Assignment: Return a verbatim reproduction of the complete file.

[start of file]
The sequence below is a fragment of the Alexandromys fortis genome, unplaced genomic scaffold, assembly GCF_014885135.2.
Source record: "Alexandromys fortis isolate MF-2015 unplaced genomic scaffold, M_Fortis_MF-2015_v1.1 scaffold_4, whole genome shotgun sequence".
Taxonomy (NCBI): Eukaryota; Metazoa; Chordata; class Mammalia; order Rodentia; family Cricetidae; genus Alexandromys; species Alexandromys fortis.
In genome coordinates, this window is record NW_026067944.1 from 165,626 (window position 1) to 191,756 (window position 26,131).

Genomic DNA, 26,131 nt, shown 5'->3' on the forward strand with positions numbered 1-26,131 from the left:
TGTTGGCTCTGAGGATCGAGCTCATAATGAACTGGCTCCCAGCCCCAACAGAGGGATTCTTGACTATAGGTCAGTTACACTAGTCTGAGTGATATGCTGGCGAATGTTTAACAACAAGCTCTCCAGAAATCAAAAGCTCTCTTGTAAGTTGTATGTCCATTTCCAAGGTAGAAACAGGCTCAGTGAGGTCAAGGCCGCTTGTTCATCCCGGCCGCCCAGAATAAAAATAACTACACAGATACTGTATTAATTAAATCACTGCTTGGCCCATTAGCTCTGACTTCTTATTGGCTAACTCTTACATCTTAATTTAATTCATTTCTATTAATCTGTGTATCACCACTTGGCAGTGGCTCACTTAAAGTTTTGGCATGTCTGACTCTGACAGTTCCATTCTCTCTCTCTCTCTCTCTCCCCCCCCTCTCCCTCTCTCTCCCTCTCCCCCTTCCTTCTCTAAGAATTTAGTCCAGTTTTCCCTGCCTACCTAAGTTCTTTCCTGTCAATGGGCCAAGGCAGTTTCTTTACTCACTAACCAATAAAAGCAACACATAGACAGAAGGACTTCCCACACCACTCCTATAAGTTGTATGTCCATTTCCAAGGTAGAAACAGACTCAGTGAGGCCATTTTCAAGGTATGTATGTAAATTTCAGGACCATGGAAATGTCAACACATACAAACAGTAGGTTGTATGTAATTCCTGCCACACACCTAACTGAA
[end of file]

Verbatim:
The sequence below is a fragment of the Alexandromys fortis genome, unplaced genomic scaffold, assembly GCF_014885135.2.
Source record: "Alexandromys fortis isolate MF-2015 unplaced genomic scaffold, M_Fortis_MF-2015_v1.1 scaffold_4, whole genome shotgun sequence".
Taxonomy (NCBI): Eukaryota; Metazoa; Chordata; class Mammalia; order Rodentia; family Cricetidae; genus Alexandromys; species Alexandromys fortis.
In genome coordinates, this window is record NW_026067944.1 from 165,626 (window position 1) to 191,756 (window position 26,131).

Genomic DNA, 26,131 nt, shown 5'->3' on the forward strand with positions numbered 1-26,131 from the left:
TGTTGGCTCTGAGGATCGAGCTCATAATGAACTGGCTCCCAGCCCCAACAGAGGGATTCTTGACTATAGGTCAGTTACACTAGTCTGAGTGATATGCTGGCGAATGTTTAACAACAAGCTCTCCAGAAATCAAAAGCTCTCTTGTAAGTTGTATGTCCATTTCCAAGGTAGAAACAGGCTCAGTGAGGTCAAGGCCGCTTGTTCATCCCGGCCGCCCAGAATAAAAATAACTACACAGATACTGTATTAATTAAATCACTGCTTGGCCCATTAGCTCTGACTTCTTATTGGCTAACTCTTACATCTTAATTTAATTCATTTCTATTAATCTGTGTATCACCACTTGGCAGTGGCTCACTTAAAGTTTTGGCATGTCTGACTCTGACAGTTCCATTCTCTCTCTCTCTCTCTCTCCCCCCCCTCTCCCTCTCTCTCCCTCTCCCCCTTCCTTCTCTAAGAATTTAGTCCAGTTTTCCCTGCCTACCTAAGTTCTTTCCTGTCAATGGGCCAAGGCAGTTTCTTTACTCACTAACCAATAAAAGCAACACATAGACAGAAGGACTTCCCACACCACTCCTATAAGTTGTATGTCCATTTCCAAGGTAGAAACAGACTCAGTGAGGCCATTTTCAAGGTATGTATGTAAATTTCAGGACCATGGAAATGTCAACACATACAAACAGTAGGTTGTATGTAATTCCTGCCACACACCTAACTGAA